#10. Don’t just fixate on things Paul doesn’t say (see #9 – he wasn’t writing a letter). Notice the impression given by what he does say: Born, descended from David, crucified, bled, buried. Little detail about Paul’s views about Jesus as a human figure is not the same as no details at all.

#11. If the fact that pretty much every professional historian and scholar disagrees with you about the historicity of Jesus doesn’t concern you, then you are not giving this subject more serious consideration than the proponents of creationism and Intelligent Design give to biology and evolution. It is true that all the experts can be wrong, but it is also true that rarely, when all the experts are wrong, do people without expertise just happen to be right.

#12. As long as mythicists seem to agree with one another on almost nothing except the ahistoricity of Jesus, please stop treating it as an argument for mythicism that historians agree on little apart from his existence.

#13. If, as Earl Doherty suggests, the “life” and “death” of Jesus occurred completely in a celestial realm, is the same true of the recipients of Ephesians?

#14. Don’t just post advertisements for your book or web site in the comment section. Engage the arguments offered here.

#15. If you have never studied for a degree in history or Biblical studies, or have not made a concerted effort to educate yourself on ancient Judaism, the Greco-Roman world, and early Christianity, then you should not be constructing theories. Even those who have studied at graduate level construct hypotheses only to learn more and find evidence that is incompatible with their hypothesis, and have to revise their thinking. If you construct a theory without a solid broad knowledge of relevant data, you are bound to end up reaching conclusions prematurely – and then defending them against evidence that is pointed out to you.

#16. If you don’t believe it is possible to deduce the historicity of Jesus from a text purporting to be about him, how can you hope to demonstrate his ahistoricity from those same sources?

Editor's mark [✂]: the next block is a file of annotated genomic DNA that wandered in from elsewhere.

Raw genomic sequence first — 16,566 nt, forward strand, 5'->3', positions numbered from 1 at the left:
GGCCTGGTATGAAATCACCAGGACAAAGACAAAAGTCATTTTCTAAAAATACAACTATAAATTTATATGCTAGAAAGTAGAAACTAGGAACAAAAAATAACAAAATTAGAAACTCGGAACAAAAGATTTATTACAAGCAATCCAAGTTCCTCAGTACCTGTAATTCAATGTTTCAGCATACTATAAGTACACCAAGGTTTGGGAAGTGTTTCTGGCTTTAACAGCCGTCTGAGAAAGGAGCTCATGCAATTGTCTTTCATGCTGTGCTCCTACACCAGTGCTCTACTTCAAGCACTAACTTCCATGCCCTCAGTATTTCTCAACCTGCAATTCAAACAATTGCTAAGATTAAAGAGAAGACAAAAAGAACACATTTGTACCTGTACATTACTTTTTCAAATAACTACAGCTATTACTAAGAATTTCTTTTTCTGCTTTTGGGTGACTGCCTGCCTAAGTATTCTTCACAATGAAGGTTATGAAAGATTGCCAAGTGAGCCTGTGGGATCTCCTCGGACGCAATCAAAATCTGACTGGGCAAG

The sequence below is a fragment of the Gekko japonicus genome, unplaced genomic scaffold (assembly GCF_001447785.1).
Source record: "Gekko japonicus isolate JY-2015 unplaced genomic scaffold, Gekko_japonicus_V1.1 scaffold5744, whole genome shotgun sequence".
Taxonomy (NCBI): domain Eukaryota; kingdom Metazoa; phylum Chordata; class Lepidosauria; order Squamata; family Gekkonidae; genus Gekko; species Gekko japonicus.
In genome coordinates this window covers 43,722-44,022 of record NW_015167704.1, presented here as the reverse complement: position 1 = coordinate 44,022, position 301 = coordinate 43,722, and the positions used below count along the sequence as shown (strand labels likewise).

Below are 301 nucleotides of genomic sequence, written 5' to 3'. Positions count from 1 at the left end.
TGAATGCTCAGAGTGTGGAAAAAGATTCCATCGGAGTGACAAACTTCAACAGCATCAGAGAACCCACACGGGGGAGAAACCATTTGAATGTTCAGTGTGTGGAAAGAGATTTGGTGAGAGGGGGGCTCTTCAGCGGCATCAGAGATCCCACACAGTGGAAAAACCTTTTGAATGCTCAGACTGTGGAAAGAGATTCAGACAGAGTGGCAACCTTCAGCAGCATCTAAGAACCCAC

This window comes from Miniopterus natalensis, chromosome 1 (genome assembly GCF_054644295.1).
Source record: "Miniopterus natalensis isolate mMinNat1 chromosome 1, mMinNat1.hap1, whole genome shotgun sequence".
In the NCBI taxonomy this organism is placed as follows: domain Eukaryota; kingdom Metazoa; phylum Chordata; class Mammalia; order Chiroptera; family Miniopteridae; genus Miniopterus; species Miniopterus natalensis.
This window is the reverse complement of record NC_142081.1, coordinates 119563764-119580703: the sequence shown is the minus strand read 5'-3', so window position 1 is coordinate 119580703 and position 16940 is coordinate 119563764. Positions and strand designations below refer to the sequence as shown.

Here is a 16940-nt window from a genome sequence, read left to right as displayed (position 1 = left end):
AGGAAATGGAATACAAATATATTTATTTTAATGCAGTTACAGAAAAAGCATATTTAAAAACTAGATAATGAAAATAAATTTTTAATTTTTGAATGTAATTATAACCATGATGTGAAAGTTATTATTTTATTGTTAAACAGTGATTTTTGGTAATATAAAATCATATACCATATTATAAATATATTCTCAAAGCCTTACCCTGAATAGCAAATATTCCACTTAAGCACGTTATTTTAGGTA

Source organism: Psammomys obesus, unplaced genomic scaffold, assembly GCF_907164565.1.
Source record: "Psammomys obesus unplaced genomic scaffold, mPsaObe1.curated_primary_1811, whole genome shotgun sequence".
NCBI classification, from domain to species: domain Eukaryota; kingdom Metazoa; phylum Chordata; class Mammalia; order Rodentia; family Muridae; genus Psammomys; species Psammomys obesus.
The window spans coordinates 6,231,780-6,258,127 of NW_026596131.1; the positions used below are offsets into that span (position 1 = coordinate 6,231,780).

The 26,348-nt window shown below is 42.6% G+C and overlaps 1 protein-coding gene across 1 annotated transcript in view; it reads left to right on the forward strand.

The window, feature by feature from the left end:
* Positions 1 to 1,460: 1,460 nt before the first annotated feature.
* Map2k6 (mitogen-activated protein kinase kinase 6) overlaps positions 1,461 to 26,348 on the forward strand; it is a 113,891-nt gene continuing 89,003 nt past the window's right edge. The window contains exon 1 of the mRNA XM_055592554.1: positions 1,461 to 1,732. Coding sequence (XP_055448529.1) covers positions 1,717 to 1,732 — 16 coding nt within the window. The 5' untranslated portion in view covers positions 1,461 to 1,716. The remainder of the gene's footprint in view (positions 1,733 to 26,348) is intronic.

#17. The view that Jesus may have been thought to have lived in the remote past in relation to Paul’s time doesn’t take seriously his expressions of eschatological imminence.

#18. You may think that you are defending mainstream historical methods against methodologically suspect Bible scholarship. But you aren’t. There’s a reason why, like young-earth creationists citing scientists, you almost never cite recent writings by historians, and cannot actually find more than the odd exception that proves the rule – the rule being that historians agree with mythicists no more than New Testament scholars do.

#19. Just saying “Maybe Tacitus relied on Christian sources” is not the same as making an actual case that Tacitus would have trusted Christian sources or that he had no independent information about Christianity or Jesus.

#20. Doesn’t the fact that mainstream historians consistently find scenarios involving a historical Jesus the most plausible way to account for the evidence we have, coupled with the fact that mythicists consistently fail to provide a more persuasive alternative scenario, itself constitute evidence against mythicism and in favor of mainstream historical scholarship?

#21. The fact that something resembles a story from Scripture doesn’t mean that it was invented on the basis of that story. Applying Scripture to things was a common way of interpreting the significance of people and events, and fitting events into earlier types was a common memory aid. And, once again, that’s not what midrash refers to!

#22. You still have not shown that it is more likely that someone would make up a crucified Davidic Messiah than that such a belief arose as a result of someone thought to be the Messiah being crucified and subsequent efforts to deal with the cognitive dissonance.

#23. Please stop. You’ve said that before and now you’re just wasting my time.

All main courses listed above are served with a side order of further evidence and discussion, and an optional topping of sarcasm.